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The Ustertag occurred on 22 November 1830, when 10,000 men of the Canton of Zürich gathered on Zimiker hill and demanded a new constitution. Their primary concern was parity between the urban and rural areas. The Ustertag is described as a "revolution" due to its impact, its focus, and its speed of events, which caused great change in the Canton of Zurich.

Ustertag on 22. November 1830, the Uster church and the castle in the background

The name[edit]

Ustertag refers to the name of the town (Uster) where the meeting occurred, and Tagung or political assembly.


In the Middle Ages the city of Zurich acquired a number of rural areas. The rural population were poor and uneducated while politically and economically under the control of the city. During the French controlled Helvetic Republic in 1798 the ideas of freedom and equality spread. The medieval idea of different laws for city citizens and countryside peasants was overthrown. However, in 1803 the Helvetic Republic collapsed and was replaced by the Act of Mediation which struck a compromise between the Ancien Regime and a Republic. In the following years, even the limited freedoms under the Act were undermined and following Napoleon's defeat in 1813 the Act was overturned. In the Restoration, which started in 1814, the new constitution reduced the representation of rural areas in the cantonal councils.[1]

Following the French July Revolution of 1830, revolutionary movements sprang up across Switzerland. The first assembly was held near Weinfelden in Thurgau in October and November 1830. Followed in November by meetings in Wohlenschwil, Aargau then Sursee, Lucerne.[2] In November 1830, Dr. Ludwig Snellhalf wrote several pamphlets including the Memorial von Küsnacht (The Memorial of Küsnacht) which argued that the canton was known for its liberalism and the canton should embrace the changes that were sweeping Europe. A short time later, about a hundred men gathered in Stäfa, near Zurich, and decided to hold a meeting in Uster, the most central location in the canton of Zürich with the large St. Andreas Church. However, when 10,000 - 12,000 men attended, the church could not hold the crowd and the Tagung or assembly adjourned to the nearby Zimiker Hill.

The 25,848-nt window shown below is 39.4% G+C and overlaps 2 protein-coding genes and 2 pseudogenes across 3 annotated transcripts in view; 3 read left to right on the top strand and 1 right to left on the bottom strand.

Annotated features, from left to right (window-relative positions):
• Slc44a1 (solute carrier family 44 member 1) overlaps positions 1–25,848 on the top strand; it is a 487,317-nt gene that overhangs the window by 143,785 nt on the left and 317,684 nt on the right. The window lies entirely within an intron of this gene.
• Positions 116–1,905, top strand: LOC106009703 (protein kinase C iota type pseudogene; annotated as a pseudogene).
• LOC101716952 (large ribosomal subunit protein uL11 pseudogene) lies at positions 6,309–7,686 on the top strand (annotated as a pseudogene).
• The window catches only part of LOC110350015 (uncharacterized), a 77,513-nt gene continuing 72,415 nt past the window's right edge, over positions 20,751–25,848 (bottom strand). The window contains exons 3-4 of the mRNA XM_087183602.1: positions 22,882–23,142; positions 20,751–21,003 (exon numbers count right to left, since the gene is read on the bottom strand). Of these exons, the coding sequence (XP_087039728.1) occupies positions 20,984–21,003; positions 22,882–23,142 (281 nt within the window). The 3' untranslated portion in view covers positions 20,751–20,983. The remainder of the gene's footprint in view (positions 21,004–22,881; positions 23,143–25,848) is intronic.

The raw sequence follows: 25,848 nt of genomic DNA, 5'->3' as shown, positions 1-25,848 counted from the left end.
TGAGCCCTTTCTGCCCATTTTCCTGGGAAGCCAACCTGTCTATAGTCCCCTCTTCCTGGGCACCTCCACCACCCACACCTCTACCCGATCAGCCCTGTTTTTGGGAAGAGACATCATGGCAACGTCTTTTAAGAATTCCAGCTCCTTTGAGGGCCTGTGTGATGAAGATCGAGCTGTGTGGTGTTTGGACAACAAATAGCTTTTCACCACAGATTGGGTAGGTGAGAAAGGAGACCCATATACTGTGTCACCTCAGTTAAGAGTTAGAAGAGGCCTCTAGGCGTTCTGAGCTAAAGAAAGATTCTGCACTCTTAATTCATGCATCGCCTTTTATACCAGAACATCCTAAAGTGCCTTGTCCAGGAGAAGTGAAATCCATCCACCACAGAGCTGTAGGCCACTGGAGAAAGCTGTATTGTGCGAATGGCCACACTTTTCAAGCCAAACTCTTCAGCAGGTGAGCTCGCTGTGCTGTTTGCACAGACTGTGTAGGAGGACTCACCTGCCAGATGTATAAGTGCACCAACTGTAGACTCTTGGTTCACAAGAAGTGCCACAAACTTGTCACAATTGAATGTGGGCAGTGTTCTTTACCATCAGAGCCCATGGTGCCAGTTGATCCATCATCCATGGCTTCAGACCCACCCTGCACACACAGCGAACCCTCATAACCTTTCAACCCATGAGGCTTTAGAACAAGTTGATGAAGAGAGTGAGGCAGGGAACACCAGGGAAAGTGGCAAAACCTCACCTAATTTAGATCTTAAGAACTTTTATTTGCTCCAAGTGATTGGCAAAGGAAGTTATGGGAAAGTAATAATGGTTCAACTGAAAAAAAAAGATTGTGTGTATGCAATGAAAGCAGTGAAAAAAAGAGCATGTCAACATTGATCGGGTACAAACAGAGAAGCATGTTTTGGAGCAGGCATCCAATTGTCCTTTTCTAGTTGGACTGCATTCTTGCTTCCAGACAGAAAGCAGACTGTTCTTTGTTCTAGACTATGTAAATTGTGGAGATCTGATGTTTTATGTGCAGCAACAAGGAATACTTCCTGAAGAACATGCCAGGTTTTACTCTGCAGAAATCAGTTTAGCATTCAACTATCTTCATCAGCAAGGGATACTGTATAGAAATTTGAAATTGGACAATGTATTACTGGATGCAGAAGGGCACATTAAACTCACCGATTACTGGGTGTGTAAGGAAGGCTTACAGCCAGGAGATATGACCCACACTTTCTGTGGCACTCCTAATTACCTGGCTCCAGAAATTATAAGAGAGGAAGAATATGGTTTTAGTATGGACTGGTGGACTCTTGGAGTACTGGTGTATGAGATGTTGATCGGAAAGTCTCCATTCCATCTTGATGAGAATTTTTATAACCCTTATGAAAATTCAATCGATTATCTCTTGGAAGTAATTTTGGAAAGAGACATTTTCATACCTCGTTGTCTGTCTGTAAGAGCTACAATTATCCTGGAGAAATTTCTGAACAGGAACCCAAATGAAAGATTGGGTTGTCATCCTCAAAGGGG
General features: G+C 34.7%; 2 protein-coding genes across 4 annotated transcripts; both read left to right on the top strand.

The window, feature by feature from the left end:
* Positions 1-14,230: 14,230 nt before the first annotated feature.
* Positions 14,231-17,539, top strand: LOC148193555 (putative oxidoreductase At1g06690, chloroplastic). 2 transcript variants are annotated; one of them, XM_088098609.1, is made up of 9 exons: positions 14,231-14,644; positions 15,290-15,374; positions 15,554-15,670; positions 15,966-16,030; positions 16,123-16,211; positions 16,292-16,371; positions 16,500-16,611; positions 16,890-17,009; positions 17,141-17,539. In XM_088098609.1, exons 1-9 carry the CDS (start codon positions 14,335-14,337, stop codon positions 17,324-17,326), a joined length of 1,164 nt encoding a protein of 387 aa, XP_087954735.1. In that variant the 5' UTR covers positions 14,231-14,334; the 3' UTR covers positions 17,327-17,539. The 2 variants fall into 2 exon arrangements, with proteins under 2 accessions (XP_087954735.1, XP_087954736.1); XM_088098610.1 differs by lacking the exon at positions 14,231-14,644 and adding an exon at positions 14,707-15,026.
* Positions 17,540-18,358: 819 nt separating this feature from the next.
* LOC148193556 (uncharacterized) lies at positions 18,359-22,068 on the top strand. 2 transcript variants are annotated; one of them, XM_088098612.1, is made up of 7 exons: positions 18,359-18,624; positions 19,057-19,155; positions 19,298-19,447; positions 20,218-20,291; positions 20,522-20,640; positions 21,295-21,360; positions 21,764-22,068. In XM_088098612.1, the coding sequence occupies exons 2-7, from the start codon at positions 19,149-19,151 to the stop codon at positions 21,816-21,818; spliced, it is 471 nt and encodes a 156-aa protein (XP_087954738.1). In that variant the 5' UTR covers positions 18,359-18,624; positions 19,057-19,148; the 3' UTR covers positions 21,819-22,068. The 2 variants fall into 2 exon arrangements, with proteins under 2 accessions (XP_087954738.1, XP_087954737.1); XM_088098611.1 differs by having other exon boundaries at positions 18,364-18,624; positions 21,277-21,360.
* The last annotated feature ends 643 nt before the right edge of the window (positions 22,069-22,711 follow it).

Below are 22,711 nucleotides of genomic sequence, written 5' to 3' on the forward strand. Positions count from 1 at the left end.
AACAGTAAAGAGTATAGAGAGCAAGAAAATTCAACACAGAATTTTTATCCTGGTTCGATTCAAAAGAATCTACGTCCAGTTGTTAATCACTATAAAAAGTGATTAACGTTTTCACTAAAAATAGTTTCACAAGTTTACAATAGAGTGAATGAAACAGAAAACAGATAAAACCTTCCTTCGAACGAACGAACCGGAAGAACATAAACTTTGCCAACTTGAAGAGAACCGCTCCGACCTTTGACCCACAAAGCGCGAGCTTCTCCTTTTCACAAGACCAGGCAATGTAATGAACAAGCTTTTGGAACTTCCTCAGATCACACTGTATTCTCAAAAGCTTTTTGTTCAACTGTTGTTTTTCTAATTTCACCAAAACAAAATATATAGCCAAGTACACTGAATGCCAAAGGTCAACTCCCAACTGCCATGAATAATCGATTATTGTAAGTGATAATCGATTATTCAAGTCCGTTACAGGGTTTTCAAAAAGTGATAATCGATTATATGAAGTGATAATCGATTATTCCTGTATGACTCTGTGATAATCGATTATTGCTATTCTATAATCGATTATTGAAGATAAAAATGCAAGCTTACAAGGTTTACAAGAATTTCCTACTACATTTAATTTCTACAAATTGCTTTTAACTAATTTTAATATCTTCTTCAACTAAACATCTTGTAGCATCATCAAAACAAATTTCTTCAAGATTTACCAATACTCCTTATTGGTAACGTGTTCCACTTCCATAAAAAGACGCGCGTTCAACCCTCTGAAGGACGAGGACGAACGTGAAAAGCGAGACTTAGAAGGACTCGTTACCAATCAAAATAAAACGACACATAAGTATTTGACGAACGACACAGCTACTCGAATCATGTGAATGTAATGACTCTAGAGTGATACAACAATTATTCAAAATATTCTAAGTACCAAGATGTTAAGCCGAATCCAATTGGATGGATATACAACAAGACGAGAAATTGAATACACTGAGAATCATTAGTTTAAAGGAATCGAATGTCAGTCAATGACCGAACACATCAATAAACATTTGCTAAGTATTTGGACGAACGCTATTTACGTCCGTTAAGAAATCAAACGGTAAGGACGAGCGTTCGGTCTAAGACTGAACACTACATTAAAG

While there were a number of different assemblies that met throughout Switzerland in 1830-31, each assembly called for two main changes in the new cantonal constitutions. First, they called for peacefully adjusting the constitutions by adjusting the way seats in local legislatures and the Tagsatzung were allocated. In particular they objected to what they saw as the over-representation of the cantonal capital in the government.[2] Secondly, they sought a way to amend the constitution. Very few cantons even had a way to amend or modify the constitutions, and none of them allowed citizen's initiatives to be added.

Following a day of speeches, in the evening they went peaceably back to their homes, without rioting or violence.[1]

Effects of the Ustertag[edit]

Once on 6 December, a new Cantonal Council German: Grossräte was elected with two-thirds of the representatives coming from the rural areas. By March 1831 a new constitution was in force that addressed most of the points from the Ustertag.

The Ustertag of 1830 and other assemblies of 1830-31 had a significant impact on the former Swiss Confederation. The political reforms that came after these assemblies ended the period known as the Restoration and led to the Regeneration period which led to the Constitution of 1848 and the creation of the Swiss federal state. The Ustertag day is still celebrated by keynote speeches in the Swiss Reformed Church.[3]

The assemblies of 1830-31 also led to the introduction of a new word into the German language. These assemblies were collectively known in Swiss German as Putsch, which later made its way into standard German as a political term, popularized by Gottfried Keller. The word gained further use during the First World War, as the equivalent of the English "push," or "going over the top," from one's trenches into battle. The derived verb aufputschen remains common in Standard German for "to incite", "to excite", in political or in doping contexts.

See also[edit]


  1. ^ a b City of Uster-Ustertag (German) accessed 6 January 2010
  2. ^ a b Volkstage in German, French and Italian in the online Historical Dictionary of Switzerland.
  3. ^ List of Ustertag speakers and sermons (German) accessed 6 January 2010
  • Der Ustertag im Spiegel seiner Zeit. Festschrift zur 150. Wiederkehr des 22. Novembers 1830. Uster, 1980.

External links[edit]